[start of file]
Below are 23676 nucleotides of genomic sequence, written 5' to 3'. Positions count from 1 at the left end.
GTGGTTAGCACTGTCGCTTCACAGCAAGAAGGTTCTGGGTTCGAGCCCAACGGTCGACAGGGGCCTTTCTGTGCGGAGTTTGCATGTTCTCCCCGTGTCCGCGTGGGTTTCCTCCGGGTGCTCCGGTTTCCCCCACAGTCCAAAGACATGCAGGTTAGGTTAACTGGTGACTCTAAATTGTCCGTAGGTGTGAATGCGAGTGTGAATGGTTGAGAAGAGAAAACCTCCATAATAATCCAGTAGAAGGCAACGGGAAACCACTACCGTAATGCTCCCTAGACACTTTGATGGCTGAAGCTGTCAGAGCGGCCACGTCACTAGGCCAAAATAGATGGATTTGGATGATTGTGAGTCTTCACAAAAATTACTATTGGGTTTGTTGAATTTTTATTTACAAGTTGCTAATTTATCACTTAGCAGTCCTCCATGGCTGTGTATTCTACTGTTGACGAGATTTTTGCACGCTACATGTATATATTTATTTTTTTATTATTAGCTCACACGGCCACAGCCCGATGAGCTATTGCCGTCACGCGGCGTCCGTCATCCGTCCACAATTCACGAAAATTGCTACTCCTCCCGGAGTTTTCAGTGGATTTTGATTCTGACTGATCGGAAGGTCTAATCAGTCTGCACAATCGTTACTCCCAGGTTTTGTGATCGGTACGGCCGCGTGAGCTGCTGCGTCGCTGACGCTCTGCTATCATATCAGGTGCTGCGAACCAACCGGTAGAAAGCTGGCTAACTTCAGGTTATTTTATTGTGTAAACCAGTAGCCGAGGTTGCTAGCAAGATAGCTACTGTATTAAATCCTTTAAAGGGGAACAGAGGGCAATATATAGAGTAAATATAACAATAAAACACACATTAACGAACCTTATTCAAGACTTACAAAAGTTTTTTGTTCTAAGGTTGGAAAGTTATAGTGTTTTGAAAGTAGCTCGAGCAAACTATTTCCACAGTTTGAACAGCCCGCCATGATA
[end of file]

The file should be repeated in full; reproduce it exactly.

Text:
Below are 23676 nucleotides of genomic sequence, written 5' to 3'. Positions count from 1 at the left end.
GTGGTTAGCACTGTCGCTTCACAGCAAGAAGGTTCTGGGTTCGAGCCCAACGGTCGACAGGGGCCTTTCTGTGCGGAGTTTGCATGTTCTCCCCGTGTCCGCGTGGGTTTCCTCCGGGTGCTCCGGTTTCCCCCACAGTCCAAAGACATGCAGGTTAGGTTAACTGGTGACTCTAAATTGTCCGTAGGTGTGAATGCGAGTGTGAATGGTTGAGAAGAGAAAACCTCCATAATAATCCAGTAGAAGGCAACGGGAAACCACTACCGTAATGCTCCCTAGACACTTTGATGGCTGAAGCTGTCAGAGCGGCCACGTCACTAGGCCAAAATAGATGGATTTGGATGATTGTGAGTCTTCACAAAAATTACTATTGGGTTTGTTGAATTTTTATTTACAAGTTGCTAATTTATCACTTAGCAGTCCTCCATGGCTGTGTATTCTACTGTTGACGAGATTTTTGCACGCTACATGTATATATTTATTTTTTTATTATTAGCTCACACGGCCACAGCCCGATGAGCTATTGCCGTCACGCGGCGTCCGTCATCCGTCCACAATTCACGAAAATTGCTACTCCTCCCGGAGTTTTCAGTGGATTTTGATTCTGACTGATCGGAAGGTCTAATCAGTCTGCACAATCGTTACTCCCAGGTTTTGTGATCGGTACGGCCGCGTGAGCTGCTGCGTCGCTGACGCTCTGCTATCATATCAGGTGCTGCGAACCAACCGGTAGAAAGCTGGCTAACTTCAGGTTATTTTATTGTGTAAACCAGTAGCCGAGGTTGCTAGCAAGATAGCTACTGTATTAAATCCTTTAAAGGGGAACAGAGGGCAATATATAGAGTAAATATAACAATAAAACACACATTAACGAACCTTATTCAAGACTTACAAAAGTTTTTTGTTCTAAGGTTGGAAAGTTATAGTGTTTTGAAAGTAGCTCGAGCAAACTATTTCCACAGTTTGAACAGCCCGCCATGATA